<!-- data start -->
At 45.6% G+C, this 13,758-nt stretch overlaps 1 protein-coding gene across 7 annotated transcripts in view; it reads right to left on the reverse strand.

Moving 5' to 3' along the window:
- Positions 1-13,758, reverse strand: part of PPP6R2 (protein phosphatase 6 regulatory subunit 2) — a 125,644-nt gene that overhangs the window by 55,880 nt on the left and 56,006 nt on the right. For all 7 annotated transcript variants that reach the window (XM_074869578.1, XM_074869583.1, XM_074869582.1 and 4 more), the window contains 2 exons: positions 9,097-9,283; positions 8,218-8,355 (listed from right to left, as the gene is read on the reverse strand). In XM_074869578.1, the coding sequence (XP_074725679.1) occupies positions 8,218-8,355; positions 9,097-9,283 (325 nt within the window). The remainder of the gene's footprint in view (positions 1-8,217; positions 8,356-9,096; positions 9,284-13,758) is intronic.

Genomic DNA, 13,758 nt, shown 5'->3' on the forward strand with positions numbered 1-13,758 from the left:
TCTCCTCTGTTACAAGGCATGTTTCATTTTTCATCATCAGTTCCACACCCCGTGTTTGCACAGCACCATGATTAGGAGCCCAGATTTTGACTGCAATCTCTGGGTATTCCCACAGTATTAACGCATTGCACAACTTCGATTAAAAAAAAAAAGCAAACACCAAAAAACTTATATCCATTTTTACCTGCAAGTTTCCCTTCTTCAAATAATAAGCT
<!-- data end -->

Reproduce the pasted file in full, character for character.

At 45.6% G+C, this 13,758-nt stretch overlaps 1 protein-coding gene across 7 annotated transcripts in view; it reads right to left on the reverse strand.

Moving 5' to 3' along the window:
- Positions 1-13,758, reverse strand: part of PPP6R2 (protein phosphatase 6 regulatory subunit 2) — a 125,644-nt gene that overhangs the window by 55,880 nt on the left and 56,006 nt on the right. For all 7 annotated transcript variants that reach the window (XM_074869578.1, XM_074869583.1, XM_074869582.1 and 4 more), the window contains 2 exons: positions 9,097-9,283; positions 8,218-8,355 (listed from right to left, as the gene is read on the reverse strand). In XM_074869578.1, the coding sequence (XP_074725679.1) occupies positions 8,218-8,355; positions 9,097-9,283 (325 nt within the window). The remainder of the gene's footprint in view (positions 1-8,217; positions 8,356-9,096; positions 9,284-13,758) is intronic.

Genomic DNA, 13,758 nt, shown 5'->3' on the forward strand with positions numbered 1-13,758 from the left:
TCTCCTCTGTTACAAGGCATGTTTCATTTTTCATCATCAGTTCCACACCCCGTGTTTGCACAGCACCATGATTAGGAGCCCAGATTTTGACTGCAATCTCTGGGTATTCCCACAGTATTAACGCATTGCACAACTTCGATTAAAAAAAAAAAGCAAACACCAAAAAACTTATATCCATTTTTACCTGCAAGTTTCCCTTCTTCAAATAATAAGCT